David Brent: “Dutch girls must be punished for having big boobs.” Now you do not punish someone, Dutch or otherwise for having big boobs.
Gareth: If anything they should be rewarded.
David: They should be equal.
Gareth: Women are equal.
David: I’ve always said that.
I remember ‘The Office’ when it broke onto the scenes in 2001. It made me laugh out loud; all the people I had ever worked with were rolled into the characters in the programme. You may be asking what this has to do with rugby. Well the current RFU contracts debacle could easily be written into an episode of that programme and David Brent could easily be found within the structures of the RFU’s decision making.
Like Brent the RFU loves believe its own PR and push its positive stories about how it supports the women’s game and funds it like no other union and all this is true. But like the above exchange from ‘The Office” it doesn’t really know how to do it without out continually putting its foot in it, or by throwing money and resources in the wrong areas. The super league idea is a handgranade that is going to go off at some point, either when teams fail to field second teams, or potentially first teams, when clubs fail to meet the minimum standards or when the clubs with money start to pay wages. If it survives one season in its original format I will be pleasantly surprised. How upfront the RFU will be with the support they have to offer certain teams will be interesting to see.
I can tell you first hand the RFU is filled with people who see women’s rugby as a hindrance and pain. My experiences battling with county bodies to take the women’s county programme seriously is a prime example of that. Following one meeting I was told I could not criticize the county on my own social media platform (which I laughed at) and threatened with “never working within this county ever again if I continue to criticize them” By work they meant ‘volunteer’ to be honest I wouldn’t volunteer to help that county now, not for as long as it has certain people within its structure anyway. It soured my whole feeling towards something I was very proud to have been part of for many years. Bear in mind I was trying to make the point that the women shouldn’t be playing in a second hand colt’s kit, 5 years on from the county programme starting. This attitude is endemic; Will Carlings claim of “57 old farts” doesn’t come close to the size of the problem.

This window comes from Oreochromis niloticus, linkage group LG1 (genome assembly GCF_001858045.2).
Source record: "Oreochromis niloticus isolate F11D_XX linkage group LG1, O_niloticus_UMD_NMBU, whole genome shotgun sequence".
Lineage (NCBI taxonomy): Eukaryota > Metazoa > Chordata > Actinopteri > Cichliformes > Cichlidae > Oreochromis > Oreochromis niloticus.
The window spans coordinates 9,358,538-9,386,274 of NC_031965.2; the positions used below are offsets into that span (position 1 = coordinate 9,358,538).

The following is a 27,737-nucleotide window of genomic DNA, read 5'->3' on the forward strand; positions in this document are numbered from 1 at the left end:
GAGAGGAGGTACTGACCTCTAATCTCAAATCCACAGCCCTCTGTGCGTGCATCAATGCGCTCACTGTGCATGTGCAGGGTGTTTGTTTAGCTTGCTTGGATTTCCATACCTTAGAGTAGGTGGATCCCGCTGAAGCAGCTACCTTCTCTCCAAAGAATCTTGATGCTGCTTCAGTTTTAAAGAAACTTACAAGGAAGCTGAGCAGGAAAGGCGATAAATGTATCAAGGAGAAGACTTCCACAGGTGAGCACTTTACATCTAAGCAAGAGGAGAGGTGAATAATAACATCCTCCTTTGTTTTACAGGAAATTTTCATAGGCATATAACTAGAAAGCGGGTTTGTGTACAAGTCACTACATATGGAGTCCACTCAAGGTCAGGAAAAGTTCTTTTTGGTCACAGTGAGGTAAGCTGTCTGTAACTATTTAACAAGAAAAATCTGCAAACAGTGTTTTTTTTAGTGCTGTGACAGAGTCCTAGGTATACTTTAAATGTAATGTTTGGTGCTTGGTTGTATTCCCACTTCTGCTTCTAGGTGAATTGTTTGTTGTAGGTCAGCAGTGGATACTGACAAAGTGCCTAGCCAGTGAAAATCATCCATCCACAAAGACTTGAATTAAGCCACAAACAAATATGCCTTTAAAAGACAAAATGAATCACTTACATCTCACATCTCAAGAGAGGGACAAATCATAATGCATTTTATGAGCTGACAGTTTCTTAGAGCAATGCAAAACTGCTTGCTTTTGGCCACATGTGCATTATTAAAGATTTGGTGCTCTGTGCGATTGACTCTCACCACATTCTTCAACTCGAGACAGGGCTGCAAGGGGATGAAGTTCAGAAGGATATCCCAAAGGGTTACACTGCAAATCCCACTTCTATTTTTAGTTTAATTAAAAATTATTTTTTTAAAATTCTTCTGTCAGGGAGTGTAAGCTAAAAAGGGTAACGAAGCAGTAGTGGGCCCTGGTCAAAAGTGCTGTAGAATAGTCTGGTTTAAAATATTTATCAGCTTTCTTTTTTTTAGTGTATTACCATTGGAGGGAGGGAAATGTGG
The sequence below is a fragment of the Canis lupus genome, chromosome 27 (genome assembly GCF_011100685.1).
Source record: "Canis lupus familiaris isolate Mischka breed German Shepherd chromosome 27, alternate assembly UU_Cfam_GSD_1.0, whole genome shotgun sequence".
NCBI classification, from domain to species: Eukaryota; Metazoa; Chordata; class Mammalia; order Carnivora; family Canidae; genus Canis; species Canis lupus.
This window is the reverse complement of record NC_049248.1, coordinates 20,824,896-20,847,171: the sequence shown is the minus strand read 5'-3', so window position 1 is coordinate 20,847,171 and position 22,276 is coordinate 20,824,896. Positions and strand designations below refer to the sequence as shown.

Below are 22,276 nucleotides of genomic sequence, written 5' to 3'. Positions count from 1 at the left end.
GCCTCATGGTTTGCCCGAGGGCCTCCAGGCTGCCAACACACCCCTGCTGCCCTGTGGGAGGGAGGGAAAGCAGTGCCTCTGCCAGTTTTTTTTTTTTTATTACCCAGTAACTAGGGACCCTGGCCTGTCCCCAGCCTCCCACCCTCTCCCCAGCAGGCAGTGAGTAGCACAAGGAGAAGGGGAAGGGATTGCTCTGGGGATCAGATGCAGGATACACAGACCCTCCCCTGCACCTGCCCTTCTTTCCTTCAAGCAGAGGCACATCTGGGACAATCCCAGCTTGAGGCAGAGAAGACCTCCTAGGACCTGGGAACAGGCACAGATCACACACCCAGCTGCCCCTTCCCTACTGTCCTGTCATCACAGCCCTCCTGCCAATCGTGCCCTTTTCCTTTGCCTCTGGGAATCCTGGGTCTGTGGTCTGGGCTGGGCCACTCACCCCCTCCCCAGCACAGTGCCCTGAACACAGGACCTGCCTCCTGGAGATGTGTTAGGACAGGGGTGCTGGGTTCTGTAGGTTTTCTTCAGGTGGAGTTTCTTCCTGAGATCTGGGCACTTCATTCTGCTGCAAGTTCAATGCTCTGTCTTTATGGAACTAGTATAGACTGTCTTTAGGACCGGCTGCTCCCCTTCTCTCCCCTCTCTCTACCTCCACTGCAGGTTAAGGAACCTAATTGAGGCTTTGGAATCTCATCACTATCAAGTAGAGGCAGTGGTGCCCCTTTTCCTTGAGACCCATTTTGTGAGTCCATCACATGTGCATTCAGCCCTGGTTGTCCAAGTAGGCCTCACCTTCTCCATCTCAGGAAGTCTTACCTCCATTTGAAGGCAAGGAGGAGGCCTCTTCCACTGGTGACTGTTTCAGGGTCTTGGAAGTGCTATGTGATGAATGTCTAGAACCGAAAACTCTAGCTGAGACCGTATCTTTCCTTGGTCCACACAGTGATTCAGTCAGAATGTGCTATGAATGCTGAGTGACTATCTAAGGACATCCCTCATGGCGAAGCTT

Now the RFU, like Brent, doesn’t mean to be offensive, they just don’t know how to be honest. Whoever came up with the original press release trumpeting the creation of the contracts was either ill-informed, or told not to push the fact these contracts were only short term. The fact so many people missed the small print among the hysterical ‘RFU MAKES WOMEN’S RUGBY PROFESSIONAL” press release, shows that this wasn’t that clear.
It is the staggering stupidity of the timing that makes it all so awkward. The PR is bad now but imagine how bad it looks should England lift the world cup and retain it with a squad of players many of whom will be unemployed 4 days later. Yep the RFU are that tight they wouldn’t even give them an extra full week on the end of the contract.
The RFU is trying really hard, it just simply isn’t thinking. The biggest potential growth area of the game is the women’s game. The potential is huge the cost of continuing these contracts is a drop in the ocean to what it brings people in terms of aspiration to be the best and to become part of that elite club. Look at the young girls at the cricket and the football look at what they success does for a governing body.
You will see people comment and say “they should do it for love not for money” the women would do all of that, they are the most committed bunch of women you would ever meet but should they do it at the cost of their careers and their futures and for an employer who records record profits year in year out?
The RFU has followed up its statement yesterday with this comment “How can I hate women, my mum’s one.”